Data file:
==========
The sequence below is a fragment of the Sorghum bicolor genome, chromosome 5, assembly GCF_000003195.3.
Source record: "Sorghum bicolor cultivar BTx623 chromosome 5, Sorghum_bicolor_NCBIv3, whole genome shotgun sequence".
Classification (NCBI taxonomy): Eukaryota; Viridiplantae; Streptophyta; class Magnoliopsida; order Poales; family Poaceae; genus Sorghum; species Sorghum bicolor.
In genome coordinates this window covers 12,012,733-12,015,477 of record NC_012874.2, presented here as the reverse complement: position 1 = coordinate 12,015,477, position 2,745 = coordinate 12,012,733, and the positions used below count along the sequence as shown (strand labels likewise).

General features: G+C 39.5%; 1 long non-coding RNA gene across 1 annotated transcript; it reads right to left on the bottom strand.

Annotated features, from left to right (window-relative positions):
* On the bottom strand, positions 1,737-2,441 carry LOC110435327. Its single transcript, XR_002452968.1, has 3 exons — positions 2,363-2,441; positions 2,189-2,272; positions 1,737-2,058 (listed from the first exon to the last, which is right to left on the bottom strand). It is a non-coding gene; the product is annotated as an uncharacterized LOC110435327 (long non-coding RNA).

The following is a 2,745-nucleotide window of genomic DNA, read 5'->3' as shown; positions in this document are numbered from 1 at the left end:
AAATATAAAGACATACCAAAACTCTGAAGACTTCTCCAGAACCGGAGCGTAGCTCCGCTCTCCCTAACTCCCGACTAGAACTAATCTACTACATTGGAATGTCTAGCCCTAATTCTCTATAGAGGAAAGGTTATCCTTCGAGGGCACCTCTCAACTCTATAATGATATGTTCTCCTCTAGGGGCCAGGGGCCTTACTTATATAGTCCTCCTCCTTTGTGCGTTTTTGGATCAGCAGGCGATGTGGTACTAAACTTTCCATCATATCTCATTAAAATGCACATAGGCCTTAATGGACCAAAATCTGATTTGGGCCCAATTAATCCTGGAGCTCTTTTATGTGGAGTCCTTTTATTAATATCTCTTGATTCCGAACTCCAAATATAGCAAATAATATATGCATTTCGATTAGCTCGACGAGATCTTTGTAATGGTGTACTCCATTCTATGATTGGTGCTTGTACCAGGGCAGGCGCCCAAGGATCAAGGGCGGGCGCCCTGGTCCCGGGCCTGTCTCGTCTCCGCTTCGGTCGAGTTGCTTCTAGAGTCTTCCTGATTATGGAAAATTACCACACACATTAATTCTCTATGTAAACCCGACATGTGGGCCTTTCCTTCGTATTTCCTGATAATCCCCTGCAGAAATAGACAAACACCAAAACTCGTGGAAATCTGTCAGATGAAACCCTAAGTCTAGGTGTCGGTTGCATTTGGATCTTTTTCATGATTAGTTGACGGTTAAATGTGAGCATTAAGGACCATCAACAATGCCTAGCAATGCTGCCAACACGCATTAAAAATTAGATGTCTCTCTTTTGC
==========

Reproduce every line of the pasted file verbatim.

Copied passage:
The sequence below is a fragment of the Sorghum bicolor genome, chromosome 5, assembly GCF_000003195.3.
Source record: "Sorghum bicolor cultivar BTx623 chromosome 5, Sorghum_bicolor_NCBIv3, whole genome shotgun sequence".
Classification (NCBI taxonomy): Eukaryota; Viridiplantae; Streptophyta; class Magnoliopsida; order Poales; family Poaceae; genus Sorghum; species Sorghum bicolor.
In genome coordinates this window covers 12,012,733-12,015,477 of record NC_012874.2, presented here as the reverse complement: position 1 = coordinate 12,015,477, position 2,745 = coordinate 12,012,733, and the positions used below count along the sequence as shown (strand labels likewise).

General features: G+C 39.5%; 1 long non-coding RNA gene across 1 annotated transcript; it reads right to left on the bottom strand.

Annotated features, from left to right (window-relative positions):
* On the bottom strand, positions 1,737-2,441 carry LOC110435327. Its single transcript, XR_002452968.1, has 3 exons — positions 2,363-2,441; positions 2,189-2,272; positions 1,737-2,058 (listed from the first exon to the last, which is right to left on the bottom strand). It is a non-coding gene; the product is annotated as an uncharacterized LOC110435327 (long non-coding RNA).

The following is a 2,745-nucleotide window of genomic DNA, read 5'->3' as shown; positions in this document are numbered from 1 at the left end:
AAATATAAAGACATACCAAAACTCTGAAGACTTCTCCAGAACCGGAGCGTAGCTCCGCTCTCCCTAACTCCCGACTAGAACTAATCTACTACATTGGAATGTCTAGCCCTAATTCTCTATAGAGGAAAGGTTATCCTTCGAGGGCACCTCTCAACTCTATAATGATATGTTCTCCTCTAGGGGCCAGGGGCCTTACTTATATAGTCCTCCTCCTTTGTGCGTTTTTGGATCAGCAGGCGATGTGGTACTAAACTTTCCATCATATCTCATTAAAATGCACATAGGCCTTAATGGACCAAAATCTGATTTGGGCCCAATTAATCCTGGAGCTCTTTTATGTGGAGTCCTTTTATTAATATCTCTTGATTCCGAACTCCAAATATAGCAAATAATATATGCATTTCGATTAGCTCGACGAGATCTTTGTAATGGTGTACTCCATTCTATGATTGGTGCTTGTACCAGGGCAGGCGCCCAAGGATCAAGGGCGGGCGCCCTGGTCCCGGGCCTGTCTCGTCTCCGCTTCGGTCGAGTTGCTTCTAGAGTCTTCCTGATTATGGAAAATTACCACACACATTAATTCTCTATGTAAACCCGACATGTGGGCCTTTCCTTCGTATTTCCTGATAATCCCCTGCAGAAATAGACAAACACCAAAACTCGTGGAAATCTGTCAGATGAAACCCTAAGTCTAGGTGTCGGTTGCATTTGGATCTTTTTCATGATTAGTTGACGGTTAAATGTGAGCATTAAGGACCATCAACAATGCCTAGCAATGCTGCCAACACGCATTAAAAATTAGATGTCTCTCTTTTGC